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5. Thea Houston has a neat first in television; we had the first television show named after an African-American female comedian. It's not a big whoop, but Thea, starring Thea Vidale, deserved much more love than it got. Visdale played a no-nonsense working single mother who ran a grocery store during the day and a beauty salon on her porch at night to make ends meet. It was smart and sharp, but it only made it 19 episodes. If you have 20 minutes to kill I highly recommend the pilot episode embedded above.

4. Chase Produced by Jennifer Johnson and Jerry Bruckheimer, Chase was a pretty gripping little crime drama set in Houston. Kellie Giddish as U.S. Deputy Marshal Annie Frost was a real treat, and she was a natural lead able to command the attention of everyone around her. The plots were kind of pedestrian and rarely broke the norm, but Giddish alone was worth tuning in. It ran on NBC until 2011.

3. Houston Knights Now this was Houston's real crime drama series. Running on CBS in the late '80s for 31 episodes it was an odd couple buddy cop outing that was as cantankerous and over-the-top as you could ever want. Michael Paré and Michael Beck tooled around H-Town in an ice-blue 289 AC Cobra having culture clashes and getting into fights. It was glorious and stupid, just like it should have been.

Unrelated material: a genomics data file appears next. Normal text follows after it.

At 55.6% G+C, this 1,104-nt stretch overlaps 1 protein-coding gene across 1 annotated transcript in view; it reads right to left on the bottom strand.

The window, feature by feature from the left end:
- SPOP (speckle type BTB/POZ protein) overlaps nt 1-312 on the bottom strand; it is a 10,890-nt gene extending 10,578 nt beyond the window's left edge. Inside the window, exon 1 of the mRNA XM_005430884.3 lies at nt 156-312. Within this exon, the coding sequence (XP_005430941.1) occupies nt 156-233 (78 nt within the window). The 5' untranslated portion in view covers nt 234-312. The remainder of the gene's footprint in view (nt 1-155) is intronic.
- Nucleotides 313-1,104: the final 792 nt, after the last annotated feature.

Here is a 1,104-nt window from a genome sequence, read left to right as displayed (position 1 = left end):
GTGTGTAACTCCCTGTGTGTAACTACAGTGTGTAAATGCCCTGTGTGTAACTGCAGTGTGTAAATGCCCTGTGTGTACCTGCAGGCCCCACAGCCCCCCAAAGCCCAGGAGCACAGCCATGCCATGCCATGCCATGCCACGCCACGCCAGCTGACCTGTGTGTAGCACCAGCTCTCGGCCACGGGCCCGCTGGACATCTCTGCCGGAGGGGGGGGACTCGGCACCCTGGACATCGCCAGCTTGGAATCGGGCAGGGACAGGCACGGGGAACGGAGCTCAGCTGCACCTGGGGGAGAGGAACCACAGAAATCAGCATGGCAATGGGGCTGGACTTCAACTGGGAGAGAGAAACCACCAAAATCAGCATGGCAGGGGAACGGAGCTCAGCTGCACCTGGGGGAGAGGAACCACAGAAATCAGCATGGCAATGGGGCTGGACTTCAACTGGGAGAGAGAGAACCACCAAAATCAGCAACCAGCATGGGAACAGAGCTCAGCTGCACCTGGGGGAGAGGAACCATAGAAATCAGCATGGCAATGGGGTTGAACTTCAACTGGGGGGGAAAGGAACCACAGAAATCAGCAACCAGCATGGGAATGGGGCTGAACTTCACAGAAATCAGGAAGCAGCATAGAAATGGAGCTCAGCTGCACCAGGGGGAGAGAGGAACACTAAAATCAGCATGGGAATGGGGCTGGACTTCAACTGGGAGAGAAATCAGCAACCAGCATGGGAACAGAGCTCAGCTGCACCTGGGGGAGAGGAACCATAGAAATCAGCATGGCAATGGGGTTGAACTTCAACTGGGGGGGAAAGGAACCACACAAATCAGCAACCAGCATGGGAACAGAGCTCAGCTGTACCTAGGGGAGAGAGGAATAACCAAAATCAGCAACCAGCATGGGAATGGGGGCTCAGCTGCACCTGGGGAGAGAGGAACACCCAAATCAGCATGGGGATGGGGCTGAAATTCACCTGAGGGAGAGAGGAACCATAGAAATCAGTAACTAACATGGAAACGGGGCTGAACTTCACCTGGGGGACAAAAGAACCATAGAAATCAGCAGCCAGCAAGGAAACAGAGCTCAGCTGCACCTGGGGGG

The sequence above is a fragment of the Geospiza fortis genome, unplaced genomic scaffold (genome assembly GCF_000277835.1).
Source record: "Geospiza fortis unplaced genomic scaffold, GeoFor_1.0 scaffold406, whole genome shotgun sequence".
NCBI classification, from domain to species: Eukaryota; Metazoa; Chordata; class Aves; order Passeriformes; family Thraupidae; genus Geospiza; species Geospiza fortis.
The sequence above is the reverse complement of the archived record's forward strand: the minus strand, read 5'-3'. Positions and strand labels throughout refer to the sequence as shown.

2. Neighbors From Hell This is the only animated show set in Houston as far as I can tell. Created by Pam Brady for TBS, it's about a family of demons that move to Houston because they are tasked with destroying a drilling operation that threatens to penetrate into Hell. Despite their evil nature, the family overall likes humanity even if we can be as bad as demons ourselves sometimes. Plus Patton Oswalt is a devil dog that can freeze and unfreeze time, so there's that.

1. Judd, for the Defense Probably the single most underrated Houston television show of all time was ABC's lawyer drama starring Carl Betz. It debuted in 1968, and the role of Clinton Judd was a great opportunity for Betz coming off his time on Donna Reed. It was a revolutionary program for its time, tackling many issues that were just beginning to get national attention like homosexuality. It was brave and extremely well-written television, but it was too ahead of the curve to find an audience. Even a crossover with Felony Squad failed to boost ratings. These days you have to find collector-made DVD sets if you want to witness it, which is a shame because it really was fantastic from the precious few episodes I've managed to see. Here at least was the series debut for you to check out yourselves.

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Jef Rouner is a contributing writer who covers politics, pop culture, social justice, video games, and online behavior. He is often a professional annoyance to the ignorant and hurtful.
Contact: Jef Rouner